Rural Commodities Wrap – September 2011
The NAB Rural Commodities Wrap focuses on some of the key economic activity that occurred in the Agribusiness sector during […]
The NAB Rural Commodities Wrap focuses on some of the key economic activity that occurred in the Agribusiness sector during the month.
• Commodity prices weaken on risk-off attitude hitting global markets, but fundamentals still point to solid prices for agricultural commodities
• Sugar prices set to weaken as solid crops in India, EU and Russia come online
• Mixed bag for Australian sugar depending on region, 3.8-3.9 million tonnes expected in 2011-12
Global financial markets have been hit fairly hard in recent weeks amid mounting concerns of a Greek debt default and its associated contagion, the Federal Reserve’s downbeat assessment of the US economy and fears that a global recession is on the cards, including a sharp slowdown in Asia. This has seen sharp falls across a number of risk assets, with the S&P 500 down almost nine per cent since the start of September. Commodities, while buffered from the sell-offs earlier in the month, were bound to follow suit. This saw falls across both hard and soft commodities, driven by both fears of reduced demand, but also in part by an appreciating US dollar.
Partly reflecting financial market sentiment, the global economic outlook has clearly deteriorated since our last update on a series of disappointing US and western European economic indicators. More specifically, ongoing softness in private sector demand means that the private sector is still not well placed to replace fading public sector policy stimulus. The shift to fiscal austerity, poor political handling of debt issues in the US and Euro-zone and perception (until recently) that monetary easing was over will not have helped lift activity. Although the global slowdown is quite synchronised across regions, the outlook for China and India is still for strong growth. We now expect a long period of weak growth in the developed economies combined with still quite rapid expansion in the emerging economies, resulting in global growth slowing to around trend in 2012 and 2013. For agricultural commodities, recent financial market turmoil has certainly heightened volatility and lowered prices.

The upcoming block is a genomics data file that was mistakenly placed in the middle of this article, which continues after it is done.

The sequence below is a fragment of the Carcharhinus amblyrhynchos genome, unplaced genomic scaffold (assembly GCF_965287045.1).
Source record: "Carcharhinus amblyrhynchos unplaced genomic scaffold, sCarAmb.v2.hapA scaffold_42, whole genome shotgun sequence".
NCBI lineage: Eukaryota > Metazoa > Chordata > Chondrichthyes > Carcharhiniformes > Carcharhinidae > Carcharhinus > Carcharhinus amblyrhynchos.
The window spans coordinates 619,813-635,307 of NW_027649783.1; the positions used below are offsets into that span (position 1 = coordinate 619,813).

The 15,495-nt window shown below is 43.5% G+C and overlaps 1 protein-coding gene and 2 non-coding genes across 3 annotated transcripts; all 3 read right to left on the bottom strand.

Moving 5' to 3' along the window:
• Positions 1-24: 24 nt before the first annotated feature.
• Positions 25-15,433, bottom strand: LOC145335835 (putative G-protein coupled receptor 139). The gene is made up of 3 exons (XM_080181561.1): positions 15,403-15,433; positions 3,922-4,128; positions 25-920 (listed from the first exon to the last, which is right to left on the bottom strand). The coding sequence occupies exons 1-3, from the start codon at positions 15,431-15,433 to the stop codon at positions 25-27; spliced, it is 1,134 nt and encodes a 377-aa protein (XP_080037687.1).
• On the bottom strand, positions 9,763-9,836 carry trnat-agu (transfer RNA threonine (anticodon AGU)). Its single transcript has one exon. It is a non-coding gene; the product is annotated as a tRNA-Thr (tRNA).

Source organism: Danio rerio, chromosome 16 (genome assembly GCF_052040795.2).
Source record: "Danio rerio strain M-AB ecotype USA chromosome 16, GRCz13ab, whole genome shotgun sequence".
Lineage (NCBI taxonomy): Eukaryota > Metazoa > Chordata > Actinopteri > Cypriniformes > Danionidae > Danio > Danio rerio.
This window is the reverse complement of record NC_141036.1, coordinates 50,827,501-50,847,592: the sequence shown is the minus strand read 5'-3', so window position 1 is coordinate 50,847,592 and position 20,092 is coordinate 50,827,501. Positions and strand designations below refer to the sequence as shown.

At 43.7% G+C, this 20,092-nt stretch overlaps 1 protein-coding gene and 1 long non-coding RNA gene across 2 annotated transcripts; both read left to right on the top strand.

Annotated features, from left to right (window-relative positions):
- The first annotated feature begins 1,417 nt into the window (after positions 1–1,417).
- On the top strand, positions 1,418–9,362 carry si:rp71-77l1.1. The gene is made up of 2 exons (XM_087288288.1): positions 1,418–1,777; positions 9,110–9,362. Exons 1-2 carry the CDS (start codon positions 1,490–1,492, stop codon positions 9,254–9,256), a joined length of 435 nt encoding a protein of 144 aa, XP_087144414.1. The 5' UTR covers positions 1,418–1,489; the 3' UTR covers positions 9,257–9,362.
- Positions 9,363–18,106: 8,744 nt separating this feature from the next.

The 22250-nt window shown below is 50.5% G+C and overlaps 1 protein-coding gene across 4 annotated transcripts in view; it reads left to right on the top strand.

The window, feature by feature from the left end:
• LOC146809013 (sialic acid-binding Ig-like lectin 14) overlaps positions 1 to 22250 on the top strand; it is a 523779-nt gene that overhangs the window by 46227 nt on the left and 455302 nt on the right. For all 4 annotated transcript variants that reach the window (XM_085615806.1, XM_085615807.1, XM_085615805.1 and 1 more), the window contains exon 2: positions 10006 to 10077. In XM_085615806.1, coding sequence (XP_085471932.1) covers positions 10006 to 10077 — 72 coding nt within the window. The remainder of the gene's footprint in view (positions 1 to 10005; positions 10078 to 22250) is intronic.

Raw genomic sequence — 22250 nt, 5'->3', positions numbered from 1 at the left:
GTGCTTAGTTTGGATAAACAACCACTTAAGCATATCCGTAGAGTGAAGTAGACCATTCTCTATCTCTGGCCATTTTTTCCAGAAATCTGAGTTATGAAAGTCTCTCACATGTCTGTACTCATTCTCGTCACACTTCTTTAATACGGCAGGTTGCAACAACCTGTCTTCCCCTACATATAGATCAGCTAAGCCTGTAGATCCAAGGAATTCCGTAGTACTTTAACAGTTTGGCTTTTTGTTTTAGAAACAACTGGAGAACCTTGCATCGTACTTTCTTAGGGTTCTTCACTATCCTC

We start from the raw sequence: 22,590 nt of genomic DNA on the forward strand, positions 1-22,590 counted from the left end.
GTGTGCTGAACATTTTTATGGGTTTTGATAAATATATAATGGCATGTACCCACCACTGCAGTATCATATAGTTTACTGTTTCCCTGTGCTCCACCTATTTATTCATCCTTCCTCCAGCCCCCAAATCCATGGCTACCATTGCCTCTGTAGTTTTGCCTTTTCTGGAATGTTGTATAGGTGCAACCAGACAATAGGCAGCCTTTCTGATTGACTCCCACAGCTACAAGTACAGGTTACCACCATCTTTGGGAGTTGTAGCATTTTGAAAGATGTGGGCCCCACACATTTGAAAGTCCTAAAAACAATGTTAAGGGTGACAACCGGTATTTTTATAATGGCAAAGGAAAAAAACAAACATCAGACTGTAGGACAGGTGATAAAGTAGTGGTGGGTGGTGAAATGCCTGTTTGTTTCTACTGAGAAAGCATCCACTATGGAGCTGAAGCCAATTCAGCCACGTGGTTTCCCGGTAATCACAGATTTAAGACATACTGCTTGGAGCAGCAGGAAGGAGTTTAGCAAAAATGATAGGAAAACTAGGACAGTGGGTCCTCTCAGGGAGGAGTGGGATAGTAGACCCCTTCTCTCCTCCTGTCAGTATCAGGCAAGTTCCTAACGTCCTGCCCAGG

However, the magnitude of price movements is relatively mute compared to what we have witnessed in agricultural commodities over the past year. Weather events, such as the Black Sea drought, have caused much sharper price movements over the past year. Additionally, much of the price movements across the agricultural commodities complex have been driven to a large extent by an appreciation of the USD. Overall, our expectation on prices is that they will remain elevated over the medium term, although some commodities might come in a little lower than what we were expecting a couple of months ago.
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